Steve Ballmer

Jae C. Hong / AP Photo

Former Microsoft Chief Executive Officer Steve Ballmer is leaving the board of the software company he led for 14 years.

In a letter released on Microsoft's website, Ballmer said he has confidence in new CEO Satya Nadella, and he has no plans to sell his shares in the "foreseeable future." Ballmer said he holds more shares than anyone other than index funds. 

Ringo H.W. Chiu / AP Photo

The $2 billion sale of the L.A. Clippers to former Microsoft CEO Steve Ballmer is in limbo. Embattled Clippers owner Donald Sterling is moving forward with his lawsuit against the NBA, saying he was forced unfairly to sell the team after his racist comments were made public.

Sterling this week called the NBA "a band of hypocrites and bullies" and "despicable monsters." And the Associated Press reports he's now hired several private investigators to dig up dirt on NBA commissioners and his fellow owners.

Does the NBA have anything to hide? KPLU sports commentator Art Thiel says there's a crack in the NBA's case.

Elaine Thompson / AP Photo

Former Microsoft CEO Steve Ballmer has reportedly reached a deal to buy the Los Angeles Clippers for $2 billion. Sources told ESPN and other media that the agreement was signed Thursday night by the family trust of embattled owner Donald Sterling and has been sent to the NBA for final approval.

KPLU sports commentator Art Thiel says it’s not good news for Seattle.

Ringo H.W. Chiu / AP

Now that Los Angeles Clippers owner Donald Sterling has been banned for life from the NBA and fined $2.5 million for racist comments that were made public, basketball fans in Seattle are wondering whether the Clippers might be sold and moved to the city.

"Almost zero chance. I don't see that happening," said KPLU sports commentator Art Thiel. But he says there may be a chance for retired Microsoft CEO Steve Ballmer to get his foot in the door of the NBA.

Elaine Thompson / Associated Press

Microsoft Chairman Bill Gates choked up while reading from prepared remarks during Steve Ballmer's final shareholders meeting as chief executive.

The co-founder of the software giant said progress was being made to find Ballmer's replacement and he thanked him for serving as CEO for the last 13 years. Only Gates and Ballmer have led Microsoft Corp. since its founding 38 years ago. Ballmer announced in August that he’ll step down within the year.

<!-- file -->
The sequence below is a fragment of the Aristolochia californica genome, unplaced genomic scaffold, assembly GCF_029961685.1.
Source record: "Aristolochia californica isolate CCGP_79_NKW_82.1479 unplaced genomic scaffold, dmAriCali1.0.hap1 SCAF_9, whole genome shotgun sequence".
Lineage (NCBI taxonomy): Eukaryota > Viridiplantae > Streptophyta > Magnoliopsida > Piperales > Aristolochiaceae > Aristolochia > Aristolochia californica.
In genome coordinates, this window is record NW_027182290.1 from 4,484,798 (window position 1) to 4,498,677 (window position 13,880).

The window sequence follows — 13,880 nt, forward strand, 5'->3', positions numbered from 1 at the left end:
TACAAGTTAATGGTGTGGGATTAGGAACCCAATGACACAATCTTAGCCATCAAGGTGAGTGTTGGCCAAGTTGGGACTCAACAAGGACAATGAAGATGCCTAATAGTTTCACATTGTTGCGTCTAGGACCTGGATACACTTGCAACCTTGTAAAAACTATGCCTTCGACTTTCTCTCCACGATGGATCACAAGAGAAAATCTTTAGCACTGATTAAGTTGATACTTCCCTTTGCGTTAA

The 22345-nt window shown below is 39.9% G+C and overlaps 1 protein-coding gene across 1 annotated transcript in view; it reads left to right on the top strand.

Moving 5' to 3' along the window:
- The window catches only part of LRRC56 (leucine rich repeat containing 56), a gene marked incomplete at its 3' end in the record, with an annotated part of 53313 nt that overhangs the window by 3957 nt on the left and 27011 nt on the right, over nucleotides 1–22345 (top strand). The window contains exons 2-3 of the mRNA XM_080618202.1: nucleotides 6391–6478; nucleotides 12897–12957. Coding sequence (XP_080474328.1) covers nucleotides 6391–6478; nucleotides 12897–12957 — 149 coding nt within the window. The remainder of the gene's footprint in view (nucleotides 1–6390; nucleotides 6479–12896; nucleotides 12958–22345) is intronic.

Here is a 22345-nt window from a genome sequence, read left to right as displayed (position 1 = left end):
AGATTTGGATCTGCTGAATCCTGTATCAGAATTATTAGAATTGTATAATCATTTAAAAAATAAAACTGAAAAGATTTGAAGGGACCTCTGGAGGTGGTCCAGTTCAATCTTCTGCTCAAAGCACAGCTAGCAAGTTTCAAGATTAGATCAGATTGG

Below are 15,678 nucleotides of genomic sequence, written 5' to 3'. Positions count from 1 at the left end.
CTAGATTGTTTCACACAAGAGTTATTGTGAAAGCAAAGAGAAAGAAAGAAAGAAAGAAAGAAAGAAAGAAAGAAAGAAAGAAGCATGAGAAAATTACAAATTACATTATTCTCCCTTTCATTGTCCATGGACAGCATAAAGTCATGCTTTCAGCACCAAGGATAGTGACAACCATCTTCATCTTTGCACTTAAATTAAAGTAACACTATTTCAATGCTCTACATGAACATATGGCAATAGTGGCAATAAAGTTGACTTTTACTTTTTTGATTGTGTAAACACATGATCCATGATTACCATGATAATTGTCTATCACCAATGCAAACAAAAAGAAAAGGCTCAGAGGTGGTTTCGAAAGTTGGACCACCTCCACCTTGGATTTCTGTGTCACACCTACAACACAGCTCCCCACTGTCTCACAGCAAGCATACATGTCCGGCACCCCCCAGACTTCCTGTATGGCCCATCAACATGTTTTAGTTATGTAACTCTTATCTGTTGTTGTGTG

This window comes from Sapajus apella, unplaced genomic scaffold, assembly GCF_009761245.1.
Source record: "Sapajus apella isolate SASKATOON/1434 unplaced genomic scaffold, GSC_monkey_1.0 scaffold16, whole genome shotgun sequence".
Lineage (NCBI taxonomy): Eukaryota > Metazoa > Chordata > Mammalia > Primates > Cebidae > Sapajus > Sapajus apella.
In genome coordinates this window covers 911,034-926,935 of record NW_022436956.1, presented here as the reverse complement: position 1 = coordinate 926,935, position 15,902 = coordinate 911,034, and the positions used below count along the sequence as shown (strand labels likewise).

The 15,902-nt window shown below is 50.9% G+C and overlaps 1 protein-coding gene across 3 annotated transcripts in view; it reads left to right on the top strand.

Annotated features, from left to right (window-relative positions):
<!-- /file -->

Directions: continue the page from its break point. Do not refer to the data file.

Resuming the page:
Jeff Chiu / AP Photo

Microsoft CEO Steve Ballmer was awarded 79 percent of his target bonus for the year through June as the software giant cited falling profits for its Windows division and sluggish sales of the Surface tablet.

(cc) Georg Holzer, www.georgholzer.at / flickr.com

Microsoft CEO Steve Ballmer will retire sometime in the next 12 months, and there’s plenty of speculation about who will succeed him.

But Strategic News Service publisher and KPLU technology commentator Mark Anderson says there are more important issues at stake.

Before making that new hire, Mark says Microsoft needs to do two things: refocus its brand, and restructure its top level of management.

Microsoft CEO Steve Ballmer, who succeeded founder Bill Gates as CEO, will retire within the next 12 months. The world's biggest software company did not name a successor, but one long-time Microsoft watcher says he expects the company to hire its next chief from within.

Microsoft Corp.'s stock rose more than 7 percent after the news. 

Just last month, Ballmer reorganized the company to emphasize hardware devices and services, rather than just software.

Elaine Thompson / AP Photo

A planned rally for Sonics fans at 4 p.m. today in Occidental Park is perhaps taking on even more significance, with word this week that Microsoft CEO Steve Ballmer and two members of the Nordstrom family are among the investors behind the plan to bring the Sonics back to Seattle with a proposed new arena.

The Associated Press

The team backing a new sports arena in Seattle began coming into focus today, with Microsoft CEO Steve Ballmer and two members of the Nordstrom family putting their money behind the proposed venue. They’re the first to go public as part of hedge fund manager Chris Hansen’s team of private investors.

Associated Press

No question, Steve Ballmer has always been a mogul, it just hasn’t seemed like it in the media. For instance, there’s all that “monkey boy” business on YouTube that so far has been watched 4,078,680 times.

Then there was the guy who made international news by calling for Ballmer to be fired.

Now, though, the love is on. In a long and humanizing article in Business Week today, Ballmer gets his due as the man at the top of a resurgent Microsoft.